The Corporation has received a number of subpoenas and other requests for information from regulators and governmental authorities regarding [mortgage-backed securities] and other mortgage-related matters, including inquiries, investigations and potential proceedings related to a number of transactions involving the underwriting and issuance of MBS by the Corporation (including legacy entities the Corporation acquired) and participation in certain CDO and structured investment vehicle offerings.

These inquiries and investigations include, among others, investigations by the RMBS Working Group of the Financial Fraud Enforcement Task Force, including the [Department of Justice] and state Attorneys General, concerning the purchase, securitization and underwriting of mortgage loans and RMBS.

But disclosure aside, one would have been excused for concluding that Bank of America had satisfied its crisis-related debts to society. Among others, it settled with Fannie Mae and Freddie Mac -- twice. It entered into the multibillion-dollar National Mortgage Settlement with a laundry list of federal and state regulators two years ago. It lost a civil case brought by the Justice Department over toxic subprime mortgages originated by Countrywide Financial. And it agreed to the aforementioned $9.5 billion deal with the Federal Housing Finance Agency.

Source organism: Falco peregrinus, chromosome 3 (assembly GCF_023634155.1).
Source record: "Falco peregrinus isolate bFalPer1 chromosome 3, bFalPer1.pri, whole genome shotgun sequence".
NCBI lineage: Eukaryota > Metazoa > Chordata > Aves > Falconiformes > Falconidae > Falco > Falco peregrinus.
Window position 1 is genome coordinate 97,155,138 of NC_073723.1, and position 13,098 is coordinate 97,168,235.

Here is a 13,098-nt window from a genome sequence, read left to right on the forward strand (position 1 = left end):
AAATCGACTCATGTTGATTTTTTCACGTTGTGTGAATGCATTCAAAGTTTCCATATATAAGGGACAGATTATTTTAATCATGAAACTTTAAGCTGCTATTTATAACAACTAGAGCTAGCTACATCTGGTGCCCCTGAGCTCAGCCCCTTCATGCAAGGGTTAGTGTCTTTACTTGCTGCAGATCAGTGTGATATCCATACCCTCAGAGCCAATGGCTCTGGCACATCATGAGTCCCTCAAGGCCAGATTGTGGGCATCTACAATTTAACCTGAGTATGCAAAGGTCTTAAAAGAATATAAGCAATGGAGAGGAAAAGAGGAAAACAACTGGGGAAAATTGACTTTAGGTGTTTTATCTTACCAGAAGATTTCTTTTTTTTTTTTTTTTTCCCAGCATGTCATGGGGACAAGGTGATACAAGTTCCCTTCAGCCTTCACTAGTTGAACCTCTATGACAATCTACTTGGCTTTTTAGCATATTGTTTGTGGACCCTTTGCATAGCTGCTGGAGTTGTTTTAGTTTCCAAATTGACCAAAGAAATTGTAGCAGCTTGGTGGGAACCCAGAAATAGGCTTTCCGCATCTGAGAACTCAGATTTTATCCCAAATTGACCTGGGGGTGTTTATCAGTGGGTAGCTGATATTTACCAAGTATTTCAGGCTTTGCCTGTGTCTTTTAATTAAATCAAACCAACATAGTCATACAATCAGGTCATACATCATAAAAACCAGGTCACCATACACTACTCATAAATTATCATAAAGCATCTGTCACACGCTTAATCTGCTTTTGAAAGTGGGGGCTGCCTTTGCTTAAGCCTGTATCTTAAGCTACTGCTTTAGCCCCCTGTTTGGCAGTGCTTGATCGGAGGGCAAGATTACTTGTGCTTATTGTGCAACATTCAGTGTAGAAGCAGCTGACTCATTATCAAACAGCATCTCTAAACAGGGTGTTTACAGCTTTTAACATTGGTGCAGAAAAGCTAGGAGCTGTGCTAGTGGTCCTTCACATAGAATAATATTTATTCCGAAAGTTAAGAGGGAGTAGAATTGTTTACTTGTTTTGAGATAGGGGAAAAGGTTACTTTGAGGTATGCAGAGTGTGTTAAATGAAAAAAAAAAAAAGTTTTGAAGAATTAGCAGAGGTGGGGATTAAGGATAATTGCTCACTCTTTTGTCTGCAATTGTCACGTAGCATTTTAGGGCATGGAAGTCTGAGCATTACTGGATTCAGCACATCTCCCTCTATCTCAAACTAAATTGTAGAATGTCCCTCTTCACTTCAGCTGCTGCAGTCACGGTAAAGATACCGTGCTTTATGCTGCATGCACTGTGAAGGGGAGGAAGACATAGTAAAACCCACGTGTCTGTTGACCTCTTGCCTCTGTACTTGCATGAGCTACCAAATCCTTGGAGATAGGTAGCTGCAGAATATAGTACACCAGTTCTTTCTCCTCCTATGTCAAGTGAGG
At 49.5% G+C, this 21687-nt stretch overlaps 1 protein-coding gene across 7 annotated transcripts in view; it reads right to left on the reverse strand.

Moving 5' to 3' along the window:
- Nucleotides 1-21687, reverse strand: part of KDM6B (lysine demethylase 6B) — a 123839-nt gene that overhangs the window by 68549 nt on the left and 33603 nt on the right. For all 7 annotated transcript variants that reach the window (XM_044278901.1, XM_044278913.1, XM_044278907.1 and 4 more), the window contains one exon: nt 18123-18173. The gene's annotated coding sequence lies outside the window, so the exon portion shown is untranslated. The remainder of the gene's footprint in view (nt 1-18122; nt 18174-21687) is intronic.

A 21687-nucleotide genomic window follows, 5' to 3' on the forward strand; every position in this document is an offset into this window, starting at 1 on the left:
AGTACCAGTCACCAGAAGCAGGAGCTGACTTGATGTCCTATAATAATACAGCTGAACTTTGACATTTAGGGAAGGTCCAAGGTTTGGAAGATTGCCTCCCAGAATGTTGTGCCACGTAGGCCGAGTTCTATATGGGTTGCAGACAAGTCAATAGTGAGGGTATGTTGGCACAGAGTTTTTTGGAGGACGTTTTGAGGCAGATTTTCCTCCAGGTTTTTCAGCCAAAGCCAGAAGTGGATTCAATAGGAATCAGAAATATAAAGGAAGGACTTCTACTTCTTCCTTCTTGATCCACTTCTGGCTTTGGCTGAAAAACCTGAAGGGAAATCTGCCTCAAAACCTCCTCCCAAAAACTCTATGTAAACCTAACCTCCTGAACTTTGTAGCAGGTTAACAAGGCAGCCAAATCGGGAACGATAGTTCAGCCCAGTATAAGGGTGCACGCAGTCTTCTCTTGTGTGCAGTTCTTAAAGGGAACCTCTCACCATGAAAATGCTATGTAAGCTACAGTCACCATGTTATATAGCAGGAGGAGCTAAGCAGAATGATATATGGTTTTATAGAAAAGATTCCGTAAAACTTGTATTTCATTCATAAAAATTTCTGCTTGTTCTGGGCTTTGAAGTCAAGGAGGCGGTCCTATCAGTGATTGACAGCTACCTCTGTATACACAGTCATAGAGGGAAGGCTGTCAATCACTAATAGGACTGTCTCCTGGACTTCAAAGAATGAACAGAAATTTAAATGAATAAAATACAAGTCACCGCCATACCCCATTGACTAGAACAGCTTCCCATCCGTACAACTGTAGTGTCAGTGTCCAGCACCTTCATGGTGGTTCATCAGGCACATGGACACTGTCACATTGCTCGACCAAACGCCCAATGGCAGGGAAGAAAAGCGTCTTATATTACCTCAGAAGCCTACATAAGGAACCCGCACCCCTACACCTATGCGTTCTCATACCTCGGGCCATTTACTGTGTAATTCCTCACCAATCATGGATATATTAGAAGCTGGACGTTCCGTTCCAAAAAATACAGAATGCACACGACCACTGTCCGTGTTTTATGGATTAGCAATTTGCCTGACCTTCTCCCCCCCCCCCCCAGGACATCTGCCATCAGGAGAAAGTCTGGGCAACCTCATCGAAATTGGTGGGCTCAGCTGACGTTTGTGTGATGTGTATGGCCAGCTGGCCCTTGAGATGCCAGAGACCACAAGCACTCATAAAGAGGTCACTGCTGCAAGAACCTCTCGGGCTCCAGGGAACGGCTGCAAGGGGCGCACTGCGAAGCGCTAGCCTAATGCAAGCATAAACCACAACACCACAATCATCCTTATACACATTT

So how much more is left? If we've learned anything over the past two years, is that it's difficult to offer a precise number. That being said, the remaining cases appear to gravitate around the two discussed here as well as a $5 billion dispute involving American International Group (NYSE: AIG  ) . Could there be more? Absolutely. But my guess is that once these three are complete, executives at the bank will finally be able to spend less time looking over their shoulders and more time planning for the future.